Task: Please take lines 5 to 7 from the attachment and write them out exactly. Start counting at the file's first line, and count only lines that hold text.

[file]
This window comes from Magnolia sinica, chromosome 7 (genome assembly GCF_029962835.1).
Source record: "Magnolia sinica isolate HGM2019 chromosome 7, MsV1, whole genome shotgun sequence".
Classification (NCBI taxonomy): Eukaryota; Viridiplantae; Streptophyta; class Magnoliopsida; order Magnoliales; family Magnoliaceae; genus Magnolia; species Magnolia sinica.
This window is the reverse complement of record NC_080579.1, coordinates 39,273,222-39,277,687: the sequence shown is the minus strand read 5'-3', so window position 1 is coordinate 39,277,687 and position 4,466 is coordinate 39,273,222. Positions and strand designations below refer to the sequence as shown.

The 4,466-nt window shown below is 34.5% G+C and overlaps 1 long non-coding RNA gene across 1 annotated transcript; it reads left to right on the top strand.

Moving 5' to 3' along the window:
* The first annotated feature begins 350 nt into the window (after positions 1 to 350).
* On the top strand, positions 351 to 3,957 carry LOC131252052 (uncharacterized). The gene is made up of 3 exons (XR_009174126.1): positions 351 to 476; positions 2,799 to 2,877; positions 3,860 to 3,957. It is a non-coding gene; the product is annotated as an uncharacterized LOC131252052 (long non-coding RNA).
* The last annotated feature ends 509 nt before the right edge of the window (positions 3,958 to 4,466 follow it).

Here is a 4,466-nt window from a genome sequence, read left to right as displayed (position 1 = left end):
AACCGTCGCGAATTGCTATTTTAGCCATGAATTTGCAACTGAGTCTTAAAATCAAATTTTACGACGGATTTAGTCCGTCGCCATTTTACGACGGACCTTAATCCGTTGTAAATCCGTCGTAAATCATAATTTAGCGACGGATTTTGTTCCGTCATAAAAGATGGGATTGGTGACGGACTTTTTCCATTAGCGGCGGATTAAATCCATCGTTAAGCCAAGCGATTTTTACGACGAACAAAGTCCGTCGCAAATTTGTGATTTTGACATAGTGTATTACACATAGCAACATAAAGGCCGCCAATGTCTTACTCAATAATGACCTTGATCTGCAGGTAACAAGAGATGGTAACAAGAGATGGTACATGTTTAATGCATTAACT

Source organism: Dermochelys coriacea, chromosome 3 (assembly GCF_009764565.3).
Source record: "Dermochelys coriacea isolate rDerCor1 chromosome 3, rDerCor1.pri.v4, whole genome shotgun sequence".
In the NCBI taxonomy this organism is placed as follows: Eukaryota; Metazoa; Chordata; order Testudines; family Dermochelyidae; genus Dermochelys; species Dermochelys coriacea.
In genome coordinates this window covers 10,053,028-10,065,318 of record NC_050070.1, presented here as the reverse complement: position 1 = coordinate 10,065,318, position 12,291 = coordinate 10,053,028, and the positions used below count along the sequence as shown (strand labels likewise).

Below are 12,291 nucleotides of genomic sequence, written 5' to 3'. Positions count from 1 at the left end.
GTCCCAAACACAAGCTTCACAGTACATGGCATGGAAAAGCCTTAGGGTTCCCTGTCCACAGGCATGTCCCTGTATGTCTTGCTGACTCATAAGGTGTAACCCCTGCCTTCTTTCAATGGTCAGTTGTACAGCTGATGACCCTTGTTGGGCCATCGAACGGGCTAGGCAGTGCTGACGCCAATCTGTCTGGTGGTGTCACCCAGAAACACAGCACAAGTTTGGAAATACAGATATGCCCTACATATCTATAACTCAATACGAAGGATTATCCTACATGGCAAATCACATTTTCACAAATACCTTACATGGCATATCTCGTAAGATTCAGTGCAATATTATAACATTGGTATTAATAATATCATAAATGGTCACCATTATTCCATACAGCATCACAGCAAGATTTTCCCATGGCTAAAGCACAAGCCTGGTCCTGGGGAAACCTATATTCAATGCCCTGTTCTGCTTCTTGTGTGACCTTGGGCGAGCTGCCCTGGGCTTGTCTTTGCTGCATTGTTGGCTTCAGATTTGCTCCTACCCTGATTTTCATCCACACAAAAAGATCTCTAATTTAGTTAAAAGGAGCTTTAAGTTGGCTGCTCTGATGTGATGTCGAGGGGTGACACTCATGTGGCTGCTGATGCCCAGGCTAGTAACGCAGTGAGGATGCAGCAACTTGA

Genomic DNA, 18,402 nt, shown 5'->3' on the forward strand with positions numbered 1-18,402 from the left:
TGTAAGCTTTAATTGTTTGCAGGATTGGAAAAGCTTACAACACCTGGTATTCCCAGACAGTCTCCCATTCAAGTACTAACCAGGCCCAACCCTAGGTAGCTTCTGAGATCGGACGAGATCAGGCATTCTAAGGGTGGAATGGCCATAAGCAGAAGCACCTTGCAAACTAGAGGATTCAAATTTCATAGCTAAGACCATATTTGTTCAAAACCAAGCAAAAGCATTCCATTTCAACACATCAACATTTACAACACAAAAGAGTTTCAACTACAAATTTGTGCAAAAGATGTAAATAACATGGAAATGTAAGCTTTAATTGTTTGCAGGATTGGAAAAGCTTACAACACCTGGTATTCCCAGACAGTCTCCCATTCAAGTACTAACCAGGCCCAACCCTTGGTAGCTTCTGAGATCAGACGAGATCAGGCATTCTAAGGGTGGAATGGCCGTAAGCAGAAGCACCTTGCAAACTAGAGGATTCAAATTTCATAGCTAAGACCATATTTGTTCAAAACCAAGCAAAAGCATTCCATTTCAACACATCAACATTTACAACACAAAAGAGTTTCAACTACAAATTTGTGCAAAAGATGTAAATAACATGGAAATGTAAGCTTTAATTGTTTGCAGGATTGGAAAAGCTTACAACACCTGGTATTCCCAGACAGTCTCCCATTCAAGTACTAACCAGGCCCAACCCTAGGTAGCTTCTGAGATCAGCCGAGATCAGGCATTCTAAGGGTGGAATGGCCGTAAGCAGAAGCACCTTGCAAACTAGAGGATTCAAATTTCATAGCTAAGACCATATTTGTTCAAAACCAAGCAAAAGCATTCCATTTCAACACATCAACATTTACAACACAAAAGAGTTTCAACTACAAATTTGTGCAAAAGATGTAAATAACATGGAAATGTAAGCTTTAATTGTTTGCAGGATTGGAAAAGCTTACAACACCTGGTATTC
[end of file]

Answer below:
The 4,466-nt window shown below is 34.5% G+C and overlaps 1 long non-coding RNA gene across 1 annotated transcript; it reads left to right on the top strand.

Moving 5' to 3' along the window:
* The first annotated feature begins 350 nt into the window (after positions 1 to 350).